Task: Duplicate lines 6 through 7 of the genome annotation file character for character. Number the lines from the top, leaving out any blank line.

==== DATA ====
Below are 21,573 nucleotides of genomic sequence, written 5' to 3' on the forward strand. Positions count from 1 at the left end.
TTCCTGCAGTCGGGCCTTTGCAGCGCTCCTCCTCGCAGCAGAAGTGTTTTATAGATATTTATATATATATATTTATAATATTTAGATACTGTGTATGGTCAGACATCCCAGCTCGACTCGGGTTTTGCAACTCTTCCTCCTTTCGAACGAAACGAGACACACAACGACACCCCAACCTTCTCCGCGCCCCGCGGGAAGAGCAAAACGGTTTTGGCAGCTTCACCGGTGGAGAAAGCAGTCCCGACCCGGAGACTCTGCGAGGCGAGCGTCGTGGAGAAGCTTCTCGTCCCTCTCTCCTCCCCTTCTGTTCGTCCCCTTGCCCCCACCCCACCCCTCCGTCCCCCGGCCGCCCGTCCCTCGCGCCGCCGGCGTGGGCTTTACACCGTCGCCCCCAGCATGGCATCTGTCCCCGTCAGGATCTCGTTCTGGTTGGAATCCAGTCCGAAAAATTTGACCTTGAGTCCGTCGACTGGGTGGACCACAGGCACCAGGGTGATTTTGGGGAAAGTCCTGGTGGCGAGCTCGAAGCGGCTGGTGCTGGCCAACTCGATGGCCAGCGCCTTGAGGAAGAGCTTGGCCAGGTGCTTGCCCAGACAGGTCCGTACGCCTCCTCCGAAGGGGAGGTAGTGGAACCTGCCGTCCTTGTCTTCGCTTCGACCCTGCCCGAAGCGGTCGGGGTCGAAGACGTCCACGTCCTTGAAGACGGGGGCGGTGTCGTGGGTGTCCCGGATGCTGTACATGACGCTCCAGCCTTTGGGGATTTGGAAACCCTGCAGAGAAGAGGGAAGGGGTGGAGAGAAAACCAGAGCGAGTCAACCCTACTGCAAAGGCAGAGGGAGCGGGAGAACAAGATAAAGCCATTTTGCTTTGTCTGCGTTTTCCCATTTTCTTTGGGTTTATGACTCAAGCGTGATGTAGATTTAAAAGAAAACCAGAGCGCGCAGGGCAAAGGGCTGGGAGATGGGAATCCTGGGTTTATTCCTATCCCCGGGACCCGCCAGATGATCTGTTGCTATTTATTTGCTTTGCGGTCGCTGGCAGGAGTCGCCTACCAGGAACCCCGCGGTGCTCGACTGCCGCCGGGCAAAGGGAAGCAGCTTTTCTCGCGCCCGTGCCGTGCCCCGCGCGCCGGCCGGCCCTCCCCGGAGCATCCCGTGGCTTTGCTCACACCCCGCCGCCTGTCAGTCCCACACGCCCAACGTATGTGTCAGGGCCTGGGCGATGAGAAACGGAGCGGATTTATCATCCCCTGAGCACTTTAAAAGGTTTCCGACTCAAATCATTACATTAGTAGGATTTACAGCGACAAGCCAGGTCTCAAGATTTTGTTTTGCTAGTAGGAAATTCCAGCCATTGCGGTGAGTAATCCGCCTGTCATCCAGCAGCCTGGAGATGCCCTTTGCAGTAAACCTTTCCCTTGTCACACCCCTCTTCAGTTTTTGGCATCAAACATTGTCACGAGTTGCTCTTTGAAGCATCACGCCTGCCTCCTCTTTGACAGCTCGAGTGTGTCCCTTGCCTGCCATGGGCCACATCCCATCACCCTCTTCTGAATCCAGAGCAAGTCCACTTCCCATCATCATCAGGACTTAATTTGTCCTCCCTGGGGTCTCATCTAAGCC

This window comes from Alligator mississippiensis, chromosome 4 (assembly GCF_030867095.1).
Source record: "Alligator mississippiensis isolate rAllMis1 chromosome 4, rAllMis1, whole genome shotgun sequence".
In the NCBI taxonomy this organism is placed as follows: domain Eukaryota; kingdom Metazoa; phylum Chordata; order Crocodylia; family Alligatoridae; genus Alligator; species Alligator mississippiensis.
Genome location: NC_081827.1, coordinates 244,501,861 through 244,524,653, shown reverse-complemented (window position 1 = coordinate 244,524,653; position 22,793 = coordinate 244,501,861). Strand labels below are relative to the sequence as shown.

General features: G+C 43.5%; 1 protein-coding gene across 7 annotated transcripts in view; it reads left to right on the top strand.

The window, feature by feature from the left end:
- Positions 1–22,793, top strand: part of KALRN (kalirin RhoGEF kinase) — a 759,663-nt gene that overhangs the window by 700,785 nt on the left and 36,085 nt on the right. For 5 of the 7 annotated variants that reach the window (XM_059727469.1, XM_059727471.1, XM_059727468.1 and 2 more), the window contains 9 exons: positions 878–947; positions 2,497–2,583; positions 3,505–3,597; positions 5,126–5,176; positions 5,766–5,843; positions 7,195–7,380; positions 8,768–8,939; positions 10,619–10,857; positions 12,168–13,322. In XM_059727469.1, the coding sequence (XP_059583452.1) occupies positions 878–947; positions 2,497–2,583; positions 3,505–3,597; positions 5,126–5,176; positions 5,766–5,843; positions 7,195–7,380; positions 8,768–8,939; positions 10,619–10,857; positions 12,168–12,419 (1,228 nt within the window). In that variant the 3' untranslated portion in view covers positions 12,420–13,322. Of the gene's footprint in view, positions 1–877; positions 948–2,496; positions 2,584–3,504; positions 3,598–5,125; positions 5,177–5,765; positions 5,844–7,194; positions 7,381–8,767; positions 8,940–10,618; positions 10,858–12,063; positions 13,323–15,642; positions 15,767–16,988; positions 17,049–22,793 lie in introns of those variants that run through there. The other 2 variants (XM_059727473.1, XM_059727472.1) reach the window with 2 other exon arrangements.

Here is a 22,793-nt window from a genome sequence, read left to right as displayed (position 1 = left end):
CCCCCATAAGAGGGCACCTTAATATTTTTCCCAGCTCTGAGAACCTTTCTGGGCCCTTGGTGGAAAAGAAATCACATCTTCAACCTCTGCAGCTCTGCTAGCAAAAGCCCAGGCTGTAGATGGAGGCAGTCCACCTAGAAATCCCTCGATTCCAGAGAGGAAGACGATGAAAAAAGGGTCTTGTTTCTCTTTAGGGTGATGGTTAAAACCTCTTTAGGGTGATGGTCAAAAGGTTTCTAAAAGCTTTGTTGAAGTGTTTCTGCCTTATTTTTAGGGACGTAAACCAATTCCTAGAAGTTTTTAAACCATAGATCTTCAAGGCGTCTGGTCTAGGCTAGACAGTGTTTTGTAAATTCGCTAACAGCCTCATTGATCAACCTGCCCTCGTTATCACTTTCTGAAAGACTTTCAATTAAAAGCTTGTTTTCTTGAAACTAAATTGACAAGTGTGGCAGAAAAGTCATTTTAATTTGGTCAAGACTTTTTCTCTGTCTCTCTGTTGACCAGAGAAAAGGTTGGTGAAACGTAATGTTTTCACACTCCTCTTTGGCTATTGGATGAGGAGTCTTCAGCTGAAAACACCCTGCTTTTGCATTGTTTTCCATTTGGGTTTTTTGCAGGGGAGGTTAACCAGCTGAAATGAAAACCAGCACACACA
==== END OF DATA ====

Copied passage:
Genome location: NC_081827.1, coordinates 244,501,861 through 244,524,653, shown reverse-complemented (window position 1 = coordinate 244,524,653; position 22,793 = coordinate 244,501,861). Strand labels below are relative to the sequence as shown.

General features: G+C 43.5%; 1 protein-coding gene across 7 annotated transcripts in view; it reads left to right on the top strand.